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Doctors should use WhatsApp to give advice, says Matt Hancock

Doctors should use the WhatsApp text messaging service to give patients test results and medical advice, the Health Secretary will announce today.

Matt Hancock also wants to increase the number of remote appointments to build on the ‘positive changes’ brought about by the pandemic.

Healthcare staff should be allowed to attend meetings virtually – such as via video service Zoom – avoiding the need to travel, and they should be encouraged to work more flexible hours, he will say.

The proposals will form part of the NHS People’s Plan which will set out how ministers intend to recruit and retain many more doctors, nurses and other frontline staff. 

One of the key clauses will include more flexible working for staff including the ability to practise from home or not having to do rigid, full-time hours.

From January next year all NHS jobs will be advertised as being available on a flexible working pattern and officials hope they will attract more candidates, including those with young families or caring responsibilities.

Mr Hancock will also promise to slash some of the bureaucracy and form-filling which many staff feel diverts them away from frontline care.

He wants employees to tell the Department of Health about the red tape they want to get rid of, which could include treatment targets or inspections of surgeries.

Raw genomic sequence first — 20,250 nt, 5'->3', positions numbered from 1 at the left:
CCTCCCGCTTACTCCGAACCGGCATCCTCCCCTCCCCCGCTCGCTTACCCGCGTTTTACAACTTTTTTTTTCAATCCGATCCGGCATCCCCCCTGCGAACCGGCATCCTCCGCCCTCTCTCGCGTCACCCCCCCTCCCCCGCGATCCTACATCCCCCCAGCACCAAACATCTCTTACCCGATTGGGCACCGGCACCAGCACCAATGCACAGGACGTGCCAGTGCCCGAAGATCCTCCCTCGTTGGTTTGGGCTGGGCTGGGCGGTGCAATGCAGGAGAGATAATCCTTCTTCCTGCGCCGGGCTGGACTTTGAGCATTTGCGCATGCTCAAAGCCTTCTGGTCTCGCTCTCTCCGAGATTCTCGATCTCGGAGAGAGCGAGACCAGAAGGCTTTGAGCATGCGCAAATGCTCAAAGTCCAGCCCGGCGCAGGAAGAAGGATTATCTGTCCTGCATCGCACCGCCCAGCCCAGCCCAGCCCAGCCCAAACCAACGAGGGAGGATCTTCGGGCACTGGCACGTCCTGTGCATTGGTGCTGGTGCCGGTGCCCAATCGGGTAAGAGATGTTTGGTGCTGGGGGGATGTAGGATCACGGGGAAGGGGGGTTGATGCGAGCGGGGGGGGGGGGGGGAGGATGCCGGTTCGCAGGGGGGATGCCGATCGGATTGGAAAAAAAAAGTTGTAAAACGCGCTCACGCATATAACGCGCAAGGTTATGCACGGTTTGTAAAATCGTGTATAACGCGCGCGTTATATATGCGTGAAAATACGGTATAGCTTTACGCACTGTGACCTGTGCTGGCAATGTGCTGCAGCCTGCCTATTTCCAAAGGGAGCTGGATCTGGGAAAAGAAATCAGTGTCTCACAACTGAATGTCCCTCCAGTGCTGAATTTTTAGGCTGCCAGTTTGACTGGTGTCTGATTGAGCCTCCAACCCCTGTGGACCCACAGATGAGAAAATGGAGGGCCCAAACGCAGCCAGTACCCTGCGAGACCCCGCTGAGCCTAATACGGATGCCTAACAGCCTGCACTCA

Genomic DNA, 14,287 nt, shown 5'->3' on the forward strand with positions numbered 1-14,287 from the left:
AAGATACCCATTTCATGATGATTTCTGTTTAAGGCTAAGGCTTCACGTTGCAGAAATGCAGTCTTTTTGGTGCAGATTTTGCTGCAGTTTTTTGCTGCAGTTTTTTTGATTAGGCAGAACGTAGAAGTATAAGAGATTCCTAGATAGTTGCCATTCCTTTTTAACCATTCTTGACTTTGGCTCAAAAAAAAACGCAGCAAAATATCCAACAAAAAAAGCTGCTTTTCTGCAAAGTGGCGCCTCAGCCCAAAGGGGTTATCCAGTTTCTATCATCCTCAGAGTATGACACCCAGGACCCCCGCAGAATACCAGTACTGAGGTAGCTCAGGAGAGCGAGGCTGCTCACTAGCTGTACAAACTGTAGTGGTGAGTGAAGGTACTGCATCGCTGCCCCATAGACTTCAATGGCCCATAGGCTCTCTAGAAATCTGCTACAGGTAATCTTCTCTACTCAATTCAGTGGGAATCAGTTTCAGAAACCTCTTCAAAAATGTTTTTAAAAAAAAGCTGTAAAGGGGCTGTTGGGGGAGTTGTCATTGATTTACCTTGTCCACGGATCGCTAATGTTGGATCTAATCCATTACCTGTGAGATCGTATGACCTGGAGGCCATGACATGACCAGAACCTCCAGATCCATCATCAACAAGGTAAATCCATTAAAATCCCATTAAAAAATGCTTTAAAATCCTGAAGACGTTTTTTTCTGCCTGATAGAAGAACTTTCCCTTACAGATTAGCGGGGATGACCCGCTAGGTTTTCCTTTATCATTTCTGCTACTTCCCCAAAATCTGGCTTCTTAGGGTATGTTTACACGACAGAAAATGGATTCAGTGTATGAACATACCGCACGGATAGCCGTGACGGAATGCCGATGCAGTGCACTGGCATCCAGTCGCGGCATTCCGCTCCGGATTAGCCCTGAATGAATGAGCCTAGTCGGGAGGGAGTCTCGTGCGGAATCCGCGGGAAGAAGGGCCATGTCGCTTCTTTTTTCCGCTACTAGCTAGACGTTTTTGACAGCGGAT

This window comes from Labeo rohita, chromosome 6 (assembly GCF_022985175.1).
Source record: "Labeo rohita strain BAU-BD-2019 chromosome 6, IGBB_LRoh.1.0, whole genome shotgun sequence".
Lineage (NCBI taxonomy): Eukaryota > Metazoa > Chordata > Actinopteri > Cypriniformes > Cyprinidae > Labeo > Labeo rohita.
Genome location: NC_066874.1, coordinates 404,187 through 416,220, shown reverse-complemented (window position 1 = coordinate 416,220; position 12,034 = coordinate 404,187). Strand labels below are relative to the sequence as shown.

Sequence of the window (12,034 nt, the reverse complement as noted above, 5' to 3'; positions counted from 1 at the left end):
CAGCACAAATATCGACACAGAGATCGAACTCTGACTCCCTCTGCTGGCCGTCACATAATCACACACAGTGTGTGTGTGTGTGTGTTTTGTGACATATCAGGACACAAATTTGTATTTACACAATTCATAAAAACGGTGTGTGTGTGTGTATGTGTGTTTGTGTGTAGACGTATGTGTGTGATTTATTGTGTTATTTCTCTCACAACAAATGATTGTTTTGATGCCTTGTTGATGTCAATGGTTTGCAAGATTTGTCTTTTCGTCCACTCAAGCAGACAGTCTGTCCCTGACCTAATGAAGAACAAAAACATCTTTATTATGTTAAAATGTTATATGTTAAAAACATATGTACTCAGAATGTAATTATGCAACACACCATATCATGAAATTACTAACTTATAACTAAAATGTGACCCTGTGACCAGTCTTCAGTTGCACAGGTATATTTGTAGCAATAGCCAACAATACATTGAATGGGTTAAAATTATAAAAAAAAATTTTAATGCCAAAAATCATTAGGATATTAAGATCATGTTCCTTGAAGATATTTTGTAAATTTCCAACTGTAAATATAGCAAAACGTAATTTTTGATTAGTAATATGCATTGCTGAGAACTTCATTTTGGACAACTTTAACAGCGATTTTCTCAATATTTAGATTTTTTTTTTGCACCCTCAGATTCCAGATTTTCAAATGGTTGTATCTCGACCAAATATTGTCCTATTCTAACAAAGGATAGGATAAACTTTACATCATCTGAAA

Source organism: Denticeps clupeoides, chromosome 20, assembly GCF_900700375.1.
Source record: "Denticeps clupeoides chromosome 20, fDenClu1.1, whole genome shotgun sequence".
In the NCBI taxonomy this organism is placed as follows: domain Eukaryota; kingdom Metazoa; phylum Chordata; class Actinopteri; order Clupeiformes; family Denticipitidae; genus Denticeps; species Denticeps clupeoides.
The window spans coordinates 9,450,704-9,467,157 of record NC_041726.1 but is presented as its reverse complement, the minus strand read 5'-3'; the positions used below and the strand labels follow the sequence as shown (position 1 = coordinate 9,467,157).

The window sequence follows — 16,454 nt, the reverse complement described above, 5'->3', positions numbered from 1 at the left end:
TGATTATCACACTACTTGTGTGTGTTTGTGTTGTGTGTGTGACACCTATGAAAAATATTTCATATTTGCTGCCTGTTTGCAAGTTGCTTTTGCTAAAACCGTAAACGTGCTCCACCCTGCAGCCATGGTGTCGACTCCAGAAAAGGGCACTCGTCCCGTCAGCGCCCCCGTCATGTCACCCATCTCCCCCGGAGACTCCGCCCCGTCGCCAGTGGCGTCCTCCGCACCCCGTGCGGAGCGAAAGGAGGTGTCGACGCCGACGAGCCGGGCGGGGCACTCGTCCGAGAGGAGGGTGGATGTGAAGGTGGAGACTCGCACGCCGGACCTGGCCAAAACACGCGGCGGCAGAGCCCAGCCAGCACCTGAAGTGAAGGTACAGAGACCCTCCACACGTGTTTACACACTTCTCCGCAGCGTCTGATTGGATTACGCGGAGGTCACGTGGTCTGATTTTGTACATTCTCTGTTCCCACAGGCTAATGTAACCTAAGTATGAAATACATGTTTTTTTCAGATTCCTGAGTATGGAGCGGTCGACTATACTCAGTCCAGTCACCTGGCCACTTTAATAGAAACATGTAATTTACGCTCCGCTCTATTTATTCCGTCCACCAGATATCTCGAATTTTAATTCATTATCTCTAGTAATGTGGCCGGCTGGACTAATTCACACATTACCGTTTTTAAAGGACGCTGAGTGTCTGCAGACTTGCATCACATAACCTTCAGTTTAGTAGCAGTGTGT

Mr Hancock said: ‘Every single person working in the NHS has contributed to an unprecedented national effort to beat back this virus and save lives.

‘They have protected us and in return this Government will do everything in its power to protect and support them. Our NHS people deserve to get on with caring for patients and this crisis has proved there’s bureaucracy that our healthcare system can do better without.

‘So I’m urging people across the NHS and social care to speak up about what red tape you can do without to allow you to better deliver the high-quality care you are renowned for.’

Figures from before the pandemic suggest that one in ten doctor posts in the NHS were vacant alongside one in eight nursing roles.

The People Plan will also set out proposals to improve staff wellbeing in the hope they will stay in their jobs for longer.

Prerana Issar, the NHS’s chief people officer, said: ‘This plan aims to make real and lasting change in our NHS to benefit our hardworking staff.

‘It includes practical actions based on what our people tell us matters to them, including a more equal, inclusive and flexible organisation.

‘The pandemic has created huge challenges, but it has also highlighted the courage and innovation we are capable of in the most difficult of times.’

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